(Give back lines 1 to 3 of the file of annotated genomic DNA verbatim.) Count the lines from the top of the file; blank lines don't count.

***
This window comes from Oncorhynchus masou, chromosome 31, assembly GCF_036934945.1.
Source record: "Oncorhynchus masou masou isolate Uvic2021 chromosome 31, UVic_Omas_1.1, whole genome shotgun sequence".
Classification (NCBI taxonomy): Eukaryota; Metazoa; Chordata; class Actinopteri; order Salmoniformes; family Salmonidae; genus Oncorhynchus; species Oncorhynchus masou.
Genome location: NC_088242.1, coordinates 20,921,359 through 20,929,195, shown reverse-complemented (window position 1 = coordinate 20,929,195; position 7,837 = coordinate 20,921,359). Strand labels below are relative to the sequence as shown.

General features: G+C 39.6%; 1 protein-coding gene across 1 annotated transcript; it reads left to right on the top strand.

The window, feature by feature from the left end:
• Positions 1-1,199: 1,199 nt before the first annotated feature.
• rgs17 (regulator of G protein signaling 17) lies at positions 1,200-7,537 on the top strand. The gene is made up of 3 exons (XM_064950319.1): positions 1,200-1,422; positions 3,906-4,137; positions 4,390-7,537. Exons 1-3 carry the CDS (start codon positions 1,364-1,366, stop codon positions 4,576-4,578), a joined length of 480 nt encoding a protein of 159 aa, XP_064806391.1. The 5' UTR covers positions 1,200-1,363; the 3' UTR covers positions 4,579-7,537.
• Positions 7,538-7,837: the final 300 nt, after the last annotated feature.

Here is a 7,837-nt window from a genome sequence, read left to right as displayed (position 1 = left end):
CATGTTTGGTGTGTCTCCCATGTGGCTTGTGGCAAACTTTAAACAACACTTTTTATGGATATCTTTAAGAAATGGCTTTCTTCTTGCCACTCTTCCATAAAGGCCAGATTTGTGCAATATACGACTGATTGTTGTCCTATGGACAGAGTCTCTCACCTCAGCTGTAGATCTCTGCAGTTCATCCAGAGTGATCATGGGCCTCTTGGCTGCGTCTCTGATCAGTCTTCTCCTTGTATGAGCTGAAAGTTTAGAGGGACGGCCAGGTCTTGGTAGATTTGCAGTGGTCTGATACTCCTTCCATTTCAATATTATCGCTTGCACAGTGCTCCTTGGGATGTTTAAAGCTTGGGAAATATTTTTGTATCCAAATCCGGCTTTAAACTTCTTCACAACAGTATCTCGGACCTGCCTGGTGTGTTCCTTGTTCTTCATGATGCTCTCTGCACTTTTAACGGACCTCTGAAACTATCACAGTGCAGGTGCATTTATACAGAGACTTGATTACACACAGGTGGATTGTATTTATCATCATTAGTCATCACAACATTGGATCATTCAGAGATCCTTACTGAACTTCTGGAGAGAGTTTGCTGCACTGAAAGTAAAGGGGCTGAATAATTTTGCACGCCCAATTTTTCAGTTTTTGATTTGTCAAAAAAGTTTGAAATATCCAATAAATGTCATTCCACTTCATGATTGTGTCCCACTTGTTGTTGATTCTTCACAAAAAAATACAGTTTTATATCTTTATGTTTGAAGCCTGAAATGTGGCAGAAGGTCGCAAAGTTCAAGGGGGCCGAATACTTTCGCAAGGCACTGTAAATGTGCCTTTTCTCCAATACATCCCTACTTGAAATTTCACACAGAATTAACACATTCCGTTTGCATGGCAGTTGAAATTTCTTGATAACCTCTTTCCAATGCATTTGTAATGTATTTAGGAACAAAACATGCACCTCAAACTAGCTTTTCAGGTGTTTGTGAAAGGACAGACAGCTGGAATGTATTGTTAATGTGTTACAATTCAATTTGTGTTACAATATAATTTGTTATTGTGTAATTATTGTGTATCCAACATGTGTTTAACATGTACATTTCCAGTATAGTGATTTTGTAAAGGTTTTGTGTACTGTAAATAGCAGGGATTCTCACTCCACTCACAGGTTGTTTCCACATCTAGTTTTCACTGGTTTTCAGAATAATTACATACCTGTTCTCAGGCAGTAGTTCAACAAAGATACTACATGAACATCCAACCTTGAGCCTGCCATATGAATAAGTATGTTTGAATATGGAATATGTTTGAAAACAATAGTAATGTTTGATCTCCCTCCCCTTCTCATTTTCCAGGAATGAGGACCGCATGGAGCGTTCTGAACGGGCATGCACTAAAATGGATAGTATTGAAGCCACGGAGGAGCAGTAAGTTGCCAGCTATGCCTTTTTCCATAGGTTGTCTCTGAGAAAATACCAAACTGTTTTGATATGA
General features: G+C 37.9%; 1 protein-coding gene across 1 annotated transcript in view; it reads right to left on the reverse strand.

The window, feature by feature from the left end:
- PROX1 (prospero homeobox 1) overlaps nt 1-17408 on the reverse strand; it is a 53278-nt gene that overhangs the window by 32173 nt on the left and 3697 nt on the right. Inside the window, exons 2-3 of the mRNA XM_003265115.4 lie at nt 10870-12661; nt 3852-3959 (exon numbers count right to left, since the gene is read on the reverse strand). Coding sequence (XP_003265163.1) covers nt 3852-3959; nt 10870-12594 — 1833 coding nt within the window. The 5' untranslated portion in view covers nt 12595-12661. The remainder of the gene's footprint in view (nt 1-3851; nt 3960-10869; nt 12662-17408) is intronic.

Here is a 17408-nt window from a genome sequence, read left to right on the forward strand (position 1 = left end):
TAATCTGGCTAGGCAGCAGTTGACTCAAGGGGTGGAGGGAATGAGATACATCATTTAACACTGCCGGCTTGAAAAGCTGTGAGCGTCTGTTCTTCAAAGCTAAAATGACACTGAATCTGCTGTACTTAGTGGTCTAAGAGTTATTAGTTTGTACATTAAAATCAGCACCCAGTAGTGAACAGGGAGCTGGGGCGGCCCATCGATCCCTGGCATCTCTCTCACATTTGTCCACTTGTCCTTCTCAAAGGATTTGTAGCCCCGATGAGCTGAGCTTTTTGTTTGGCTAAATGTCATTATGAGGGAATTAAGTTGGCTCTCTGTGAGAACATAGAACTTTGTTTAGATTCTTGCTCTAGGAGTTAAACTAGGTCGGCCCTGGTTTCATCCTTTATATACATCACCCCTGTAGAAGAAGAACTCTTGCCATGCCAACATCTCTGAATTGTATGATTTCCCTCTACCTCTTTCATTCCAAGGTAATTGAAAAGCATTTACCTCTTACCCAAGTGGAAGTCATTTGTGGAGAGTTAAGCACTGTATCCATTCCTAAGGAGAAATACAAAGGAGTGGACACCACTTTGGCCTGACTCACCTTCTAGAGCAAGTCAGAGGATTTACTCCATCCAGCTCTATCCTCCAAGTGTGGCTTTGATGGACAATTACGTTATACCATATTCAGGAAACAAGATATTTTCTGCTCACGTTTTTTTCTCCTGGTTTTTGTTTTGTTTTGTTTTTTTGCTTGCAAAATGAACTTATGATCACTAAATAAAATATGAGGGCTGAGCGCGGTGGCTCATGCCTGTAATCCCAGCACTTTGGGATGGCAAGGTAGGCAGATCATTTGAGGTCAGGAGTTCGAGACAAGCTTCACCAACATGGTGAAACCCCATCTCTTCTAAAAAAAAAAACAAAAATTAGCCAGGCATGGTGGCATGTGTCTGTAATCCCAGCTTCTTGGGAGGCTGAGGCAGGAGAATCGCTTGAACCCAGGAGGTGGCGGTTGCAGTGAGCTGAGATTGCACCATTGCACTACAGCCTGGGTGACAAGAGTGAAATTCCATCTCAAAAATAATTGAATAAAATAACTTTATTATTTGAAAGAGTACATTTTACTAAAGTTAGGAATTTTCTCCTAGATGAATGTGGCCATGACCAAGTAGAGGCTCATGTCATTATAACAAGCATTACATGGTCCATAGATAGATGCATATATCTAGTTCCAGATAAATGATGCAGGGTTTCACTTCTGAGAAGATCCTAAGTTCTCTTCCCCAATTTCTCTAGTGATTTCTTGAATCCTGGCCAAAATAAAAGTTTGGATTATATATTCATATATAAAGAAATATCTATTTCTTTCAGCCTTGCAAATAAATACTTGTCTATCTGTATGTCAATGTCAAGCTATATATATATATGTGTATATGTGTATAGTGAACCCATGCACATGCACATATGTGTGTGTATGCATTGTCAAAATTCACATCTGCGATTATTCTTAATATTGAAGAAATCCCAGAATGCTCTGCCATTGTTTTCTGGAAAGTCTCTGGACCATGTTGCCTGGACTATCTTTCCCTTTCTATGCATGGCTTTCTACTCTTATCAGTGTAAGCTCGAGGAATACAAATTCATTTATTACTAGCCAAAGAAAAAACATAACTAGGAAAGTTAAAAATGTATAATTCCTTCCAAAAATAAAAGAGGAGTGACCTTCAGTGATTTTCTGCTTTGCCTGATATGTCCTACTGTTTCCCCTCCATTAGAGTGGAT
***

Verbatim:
This window comes from Oncorhynchus masou, chromosome 31, assembly GCF_036934945.1.
Source record: "Oncorhynchus masou masou isolate Uvic2021 chromosome 31, UVic_Omas_1.1, whole genome shotgun sequence".
Classification (NCBI taxonomy): Eukaryota; Metazoa; Chordata; class Actinopteri; order Salmoniformes; family Salmonidae; genus Oncorhynchus; species Oncorhynchus masou.